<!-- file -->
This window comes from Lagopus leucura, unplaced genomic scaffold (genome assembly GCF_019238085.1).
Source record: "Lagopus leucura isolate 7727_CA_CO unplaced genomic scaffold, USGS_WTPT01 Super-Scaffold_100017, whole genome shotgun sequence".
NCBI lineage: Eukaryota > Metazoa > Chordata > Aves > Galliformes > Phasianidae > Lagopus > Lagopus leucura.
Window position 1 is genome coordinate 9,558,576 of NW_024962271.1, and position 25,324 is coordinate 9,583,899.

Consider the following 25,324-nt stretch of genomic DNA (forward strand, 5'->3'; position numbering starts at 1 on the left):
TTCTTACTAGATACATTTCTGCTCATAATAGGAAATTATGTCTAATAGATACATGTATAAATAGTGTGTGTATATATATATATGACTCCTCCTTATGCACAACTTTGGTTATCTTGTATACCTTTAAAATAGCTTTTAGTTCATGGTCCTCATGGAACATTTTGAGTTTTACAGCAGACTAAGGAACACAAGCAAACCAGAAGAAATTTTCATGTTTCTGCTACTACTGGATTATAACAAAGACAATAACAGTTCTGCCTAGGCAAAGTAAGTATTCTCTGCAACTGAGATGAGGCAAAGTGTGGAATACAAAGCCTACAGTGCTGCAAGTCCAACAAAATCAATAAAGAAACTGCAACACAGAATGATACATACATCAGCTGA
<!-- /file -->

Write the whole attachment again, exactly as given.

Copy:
This window comes from Lagopus leucura, unplaced genomic scaffold (genome assembly GCF_019238085.1).
Source record: "Lagopus leucura isolate 7727_CA_CO unplaced genomic scaffold, USGS_WTPT01 Super-Scaffold_100017, whole genome shotgun sequence".
NCBI lineage: Eukaryota > Metazoa > Chordata > Aves > Galliformes > Phasianidae > Lagopus > Lagopus leucura.
Window position 1 is genome coordinate 9,558,576 of NW_024962271.1, and position 25,324 is coordinate 9,583,899.

Consider the following 25,324-nt stretch of genomic DNA (forward strand, 5'->3'; position numbering starts at 1 on the left):
TTCTTACTAGATACATTTCTGCTCATAATAGGAAATTATGTCTAATAGATACATGTATAAATAGTGTGTGTATATATATATATGACTCCTCCTTATGCACAACTTTGGTTATCTTGTATACCTTTAAAATAGCTTTTAGTTCATGGTCCTCATGGAACATTTTGAGTTTTACAGCAGACTAAGGAACACAAGCAAACCAGAAGAAATTTTCATGTTTCTGCTACTACTGGATTATAACAAAGACAATAACAGTTCTGCCTAGGCAAAGTAAGTATTCTCTGCAACTGAGATGAGGCAAAGTGTGGAATACAAAGCCTACAGTGCTGCAAGTCCAACAAAATCAATAAAGAAACTGCAACACAGAATGATACATACATCAGCTGA